Oberlin Students Accuse the Cafeteria of Cultural Appropriation

Inauthentic General Tso's chicken is a hate crime.



What's eating students these days? Inauthentic sushi, it seems. Some offended diners at Oberlin College are accusing the dining halls of disrespecting Asian culture by preparing dishes so bad, they practically count as microaggressions.

As I wrote in a recent column for The Daily Beast:

It's one thing to quietly gripe about the quality of dorm food (students have likely been doing that for centuries). It's quite another to accuse the dining room staff of stealing from Asian culture because they didn't prepare the General Tso's chicken with the correct sauce. …

"It was ridiculous," student Diep Nguyen told The Oberlin Review (the "it," in question was a Banh Mi sandwich with the wrong bun). "How could they just throw out something completely different and label it as another country's traditional food?"

For one thing, the Banh Mi sandwich is itself the product of the blurring of cultural boundaries: French and Vietnamese.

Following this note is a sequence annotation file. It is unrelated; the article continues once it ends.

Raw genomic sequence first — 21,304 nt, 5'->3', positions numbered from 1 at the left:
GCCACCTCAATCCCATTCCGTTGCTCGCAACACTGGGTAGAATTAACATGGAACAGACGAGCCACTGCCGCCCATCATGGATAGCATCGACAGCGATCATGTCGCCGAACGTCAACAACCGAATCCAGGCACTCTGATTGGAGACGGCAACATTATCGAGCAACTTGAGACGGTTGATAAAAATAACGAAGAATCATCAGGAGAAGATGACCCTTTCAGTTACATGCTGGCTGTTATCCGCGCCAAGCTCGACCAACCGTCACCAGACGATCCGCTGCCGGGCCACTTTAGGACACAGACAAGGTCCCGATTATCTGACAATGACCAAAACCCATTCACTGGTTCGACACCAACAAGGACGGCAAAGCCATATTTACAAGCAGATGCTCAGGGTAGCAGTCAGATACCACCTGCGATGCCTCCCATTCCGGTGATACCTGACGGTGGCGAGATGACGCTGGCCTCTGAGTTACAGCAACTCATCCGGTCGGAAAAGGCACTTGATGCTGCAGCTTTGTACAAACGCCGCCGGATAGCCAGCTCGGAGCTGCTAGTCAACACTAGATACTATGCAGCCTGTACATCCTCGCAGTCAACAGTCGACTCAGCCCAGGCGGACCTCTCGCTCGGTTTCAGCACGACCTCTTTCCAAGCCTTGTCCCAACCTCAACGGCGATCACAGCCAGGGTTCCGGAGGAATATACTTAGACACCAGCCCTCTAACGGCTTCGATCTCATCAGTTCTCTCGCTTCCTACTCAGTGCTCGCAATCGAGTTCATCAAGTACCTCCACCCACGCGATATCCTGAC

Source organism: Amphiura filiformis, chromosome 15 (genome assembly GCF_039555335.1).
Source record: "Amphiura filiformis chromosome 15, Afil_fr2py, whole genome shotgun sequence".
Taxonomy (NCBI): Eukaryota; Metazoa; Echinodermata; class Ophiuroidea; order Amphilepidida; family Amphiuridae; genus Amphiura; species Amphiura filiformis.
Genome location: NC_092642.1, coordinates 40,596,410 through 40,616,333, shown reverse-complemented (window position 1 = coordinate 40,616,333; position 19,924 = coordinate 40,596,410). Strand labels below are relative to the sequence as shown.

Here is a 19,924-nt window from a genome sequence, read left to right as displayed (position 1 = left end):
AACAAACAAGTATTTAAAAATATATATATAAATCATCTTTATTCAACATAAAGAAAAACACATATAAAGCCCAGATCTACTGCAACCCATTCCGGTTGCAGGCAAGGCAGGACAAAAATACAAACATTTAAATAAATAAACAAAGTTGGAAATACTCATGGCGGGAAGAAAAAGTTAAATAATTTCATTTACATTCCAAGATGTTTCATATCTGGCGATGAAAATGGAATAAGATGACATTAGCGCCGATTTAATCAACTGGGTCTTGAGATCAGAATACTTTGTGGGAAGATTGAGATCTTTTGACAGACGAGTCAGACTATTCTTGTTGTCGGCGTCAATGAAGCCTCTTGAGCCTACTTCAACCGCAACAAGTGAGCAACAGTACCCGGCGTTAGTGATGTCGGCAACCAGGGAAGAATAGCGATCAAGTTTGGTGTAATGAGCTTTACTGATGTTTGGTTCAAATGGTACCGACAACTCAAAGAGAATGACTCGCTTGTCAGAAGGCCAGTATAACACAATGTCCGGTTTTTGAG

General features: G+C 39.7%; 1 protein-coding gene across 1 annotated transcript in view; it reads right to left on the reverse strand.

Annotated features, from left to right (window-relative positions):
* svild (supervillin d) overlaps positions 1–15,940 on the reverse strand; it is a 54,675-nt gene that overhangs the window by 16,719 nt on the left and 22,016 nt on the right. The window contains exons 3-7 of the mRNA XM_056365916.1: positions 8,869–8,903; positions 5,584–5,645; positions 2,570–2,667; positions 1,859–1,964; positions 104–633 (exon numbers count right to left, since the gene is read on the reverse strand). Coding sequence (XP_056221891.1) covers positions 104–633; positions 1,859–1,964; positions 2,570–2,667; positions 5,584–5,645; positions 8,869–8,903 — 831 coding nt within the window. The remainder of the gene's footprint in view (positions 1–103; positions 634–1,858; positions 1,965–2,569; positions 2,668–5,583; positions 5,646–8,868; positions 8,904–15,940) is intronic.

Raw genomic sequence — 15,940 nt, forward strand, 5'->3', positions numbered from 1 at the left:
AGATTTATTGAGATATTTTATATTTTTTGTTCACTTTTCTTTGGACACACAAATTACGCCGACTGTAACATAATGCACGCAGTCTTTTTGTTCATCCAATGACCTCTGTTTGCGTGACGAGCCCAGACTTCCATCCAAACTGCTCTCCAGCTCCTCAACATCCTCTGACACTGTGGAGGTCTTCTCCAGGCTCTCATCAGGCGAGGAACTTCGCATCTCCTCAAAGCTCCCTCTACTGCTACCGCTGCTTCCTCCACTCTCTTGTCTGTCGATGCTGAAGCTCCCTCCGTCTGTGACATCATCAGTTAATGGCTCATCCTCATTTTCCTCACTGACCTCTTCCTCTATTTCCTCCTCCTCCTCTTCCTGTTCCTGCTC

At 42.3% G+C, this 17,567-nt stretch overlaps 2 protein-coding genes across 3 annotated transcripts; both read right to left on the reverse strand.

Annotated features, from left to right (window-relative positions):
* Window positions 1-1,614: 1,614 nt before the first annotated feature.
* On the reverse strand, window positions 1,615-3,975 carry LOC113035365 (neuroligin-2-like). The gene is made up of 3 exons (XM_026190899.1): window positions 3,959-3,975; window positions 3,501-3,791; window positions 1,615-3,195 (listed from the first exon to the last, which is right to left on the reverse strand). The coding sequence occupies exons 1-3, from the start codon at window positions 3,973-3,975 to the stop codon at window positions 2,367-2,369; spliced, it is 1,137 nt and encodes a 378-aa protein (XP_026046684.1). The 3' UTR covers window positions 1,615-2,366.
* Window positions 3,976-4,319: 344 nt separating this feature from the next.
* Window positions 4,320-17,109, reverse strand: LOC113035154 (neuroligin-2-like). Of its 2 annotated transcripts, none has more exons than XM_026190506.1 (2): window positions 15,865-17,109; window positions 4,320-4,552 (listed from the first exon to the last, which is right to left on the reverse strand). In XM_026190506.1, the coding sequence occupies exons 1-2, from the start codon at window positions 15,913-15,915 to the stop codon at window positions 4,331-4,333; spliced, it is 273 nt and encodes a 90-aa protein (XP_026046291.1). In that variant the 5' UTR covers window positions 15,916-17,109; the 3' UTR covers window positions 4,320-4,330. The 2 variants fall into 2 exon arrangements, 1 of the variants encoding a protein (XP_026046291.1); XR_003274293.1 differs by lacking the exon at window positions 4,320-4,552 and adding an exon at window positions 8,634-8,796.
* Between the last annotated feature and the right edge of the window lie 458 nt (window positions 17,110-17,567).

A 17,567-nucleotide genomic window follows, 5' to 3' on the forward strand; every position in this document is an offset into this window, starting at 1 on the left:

For another, there's something deliciously ironic about Oberlin students—some of the most privileged people in the world, as evidenced by the $50,000 they pay annually in tuition—whining about the bun-thickness of meals prepared by lowly paid cafeteria workers. As academic and writer Fredrik de Boer noted on Twitter, "When you're defending the cultural authenticity of GENERAL TSO'S CHICKEN, you're a living Portlandia sketch."

But cultural appropriation in the cafeteria isn't the only thing on the minds of Oberln students. Activists recently released a lengthy list of demands—many of them reminiscent of the demands made by students at dozens of other universities. Perhaps most notable: Oberlin students want blacks-only safe spaces and allowance money for black student leaders.

I'm not convinced these things would make Oberlin a more racially-harmonious place, however:

If all of their demands were met, two things would happen. First, since most of the items require separate and distinct services for black students, there would be a lot less racial intermixing. Second, because the cost of hiring all these new employees and providing so many services is prohibitive, tuition would skyrocket. Oberlin would become much less affordable for the very students most dissatisfied with the college; it would also become weirdly segregated.

Read the full thing here.